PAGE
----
Teacher Feature: Duncan Murrell
Writer. Journalist. Teacher. Runner. Coach. Father. Duncan Murrell checks all of these boxes and more. He was born in Rockville, Maryland, and stayed there until he left for college. At Cornell University he was a history major, but toward the end of his college career, he realized that he preferred English literature over history.
Upon graduating, Mr. Murrell served in the Marine Corps as an artillery officer. “I did not, thankfully, fight in a war or shoot anything at anyone in anger, and I’m very grateful for that,” he said.
After four years of service, Mr. Murrell attended the journalism school at Northwestern University, where he graduated with a master’s degree. From there, he pursued a series of writing and editorial jobs: first in newspaper and wire services, then Algonquin Books in Chapel Hill, and then as a freelance writer.
But Mr. Murrell eventually decided that he wanted more. “I got to a point where I wanted to be more creative and do more of my own work, and somebody else’s work was sort of stealing time from that,” he said. While writing on his own, he taught at the Center for Documentary Studies at Duke University until 2015, when he began another graduate program at Bennington College.
Last year, Mr. Murrell spent some time on Durham Academy’s campus as a track coach and substitute teacher. “What’s cool about Durham Academy,” he said, “is the same principles and ideas about teaching that I’ve learned now was also what I picked up from Coach Irons, Coach Teagarden and Coach Cullen.”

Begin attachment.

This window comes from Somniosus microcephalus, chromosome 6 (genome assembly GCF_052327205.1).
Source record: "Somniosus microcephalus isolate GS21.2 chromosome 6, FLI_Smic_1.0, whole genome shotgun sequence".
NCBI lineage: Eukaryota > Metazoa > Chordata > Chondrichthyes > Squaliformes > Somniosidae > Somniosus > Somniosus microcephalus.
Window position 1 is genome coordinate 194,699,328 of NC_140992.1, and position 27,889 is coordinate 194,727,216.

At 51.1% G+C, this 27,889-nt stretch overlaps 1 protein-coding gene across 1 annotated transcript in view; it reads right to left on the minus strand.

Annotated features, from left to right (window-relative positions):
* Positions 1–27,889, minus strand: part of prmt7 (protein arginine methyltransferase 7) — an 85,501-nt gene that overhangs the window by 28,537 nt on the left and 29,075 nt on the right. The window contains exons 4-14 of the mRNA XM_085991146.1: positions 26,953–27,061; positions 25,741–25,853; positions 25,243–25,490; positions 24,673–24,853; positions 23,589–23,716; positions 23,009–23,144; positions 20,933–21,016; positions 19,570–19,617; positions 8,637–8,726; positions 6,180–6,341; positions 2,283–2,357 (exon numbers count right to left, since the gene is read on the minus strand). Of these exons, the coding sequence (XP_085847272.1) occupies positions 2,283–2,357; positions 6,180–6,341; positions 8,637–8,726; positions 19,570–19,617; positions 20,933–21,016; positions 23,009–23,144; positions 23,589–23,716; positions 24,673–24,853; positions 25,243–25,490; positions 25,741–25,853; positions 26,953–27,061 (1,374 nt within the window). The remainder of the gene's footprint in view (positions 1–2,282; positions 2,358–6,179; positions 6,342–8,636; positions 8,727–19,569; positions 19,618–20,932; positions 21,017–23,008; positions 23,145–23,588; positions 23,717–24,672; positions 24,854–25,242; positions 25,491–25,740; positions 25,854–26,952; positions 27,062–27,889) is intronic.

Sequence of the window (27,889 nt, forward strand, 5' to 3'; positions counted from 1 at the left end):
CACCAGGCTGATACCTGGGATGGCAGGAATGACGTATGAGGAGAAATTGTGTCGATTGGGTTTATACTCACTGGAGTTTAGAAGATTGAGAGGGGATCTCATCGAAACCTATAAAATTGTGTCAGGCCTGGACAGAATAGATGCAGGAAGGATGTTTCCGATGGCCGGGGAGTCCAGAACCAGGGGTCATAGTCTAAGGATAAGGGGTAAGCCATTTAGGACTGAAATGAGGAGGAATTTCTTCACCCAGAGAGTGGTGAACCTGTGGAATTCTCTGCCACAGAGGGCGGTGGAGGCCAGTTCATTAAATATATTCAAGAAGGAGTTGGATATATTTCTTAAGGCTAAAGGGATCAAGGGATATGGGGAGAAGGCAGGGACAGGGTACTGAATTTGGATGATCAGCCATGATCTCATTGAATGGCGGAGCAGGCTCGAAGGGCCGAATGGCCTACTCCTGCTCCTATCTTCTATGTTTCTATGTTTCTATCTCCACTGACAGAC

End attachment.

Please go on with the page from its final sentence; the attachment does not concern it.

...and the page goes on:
Besides teaching at Durham Academy, Mr. Murrell is currently a contributing editor at Harper’s Magazine. He is best known for his long-form narrative journalism works. One of his favorite aspects of journalism is that “you maintain relationships with the people you wrote about.”
In his free time, Mr. Murrell likes to run, coach, read and write. “That’s all I have time for, honestly,” he said, and he spends the rest of his time taking care of his two daughters.
Mr. Murrell is filling in only for Mr. Biersach’s English classes until December, but he has already become fully integrated into the DA community. “Even if I’m only here for a term, it feels like that doesn’t matter, which is great,” he said. “I will be very sad to leave.”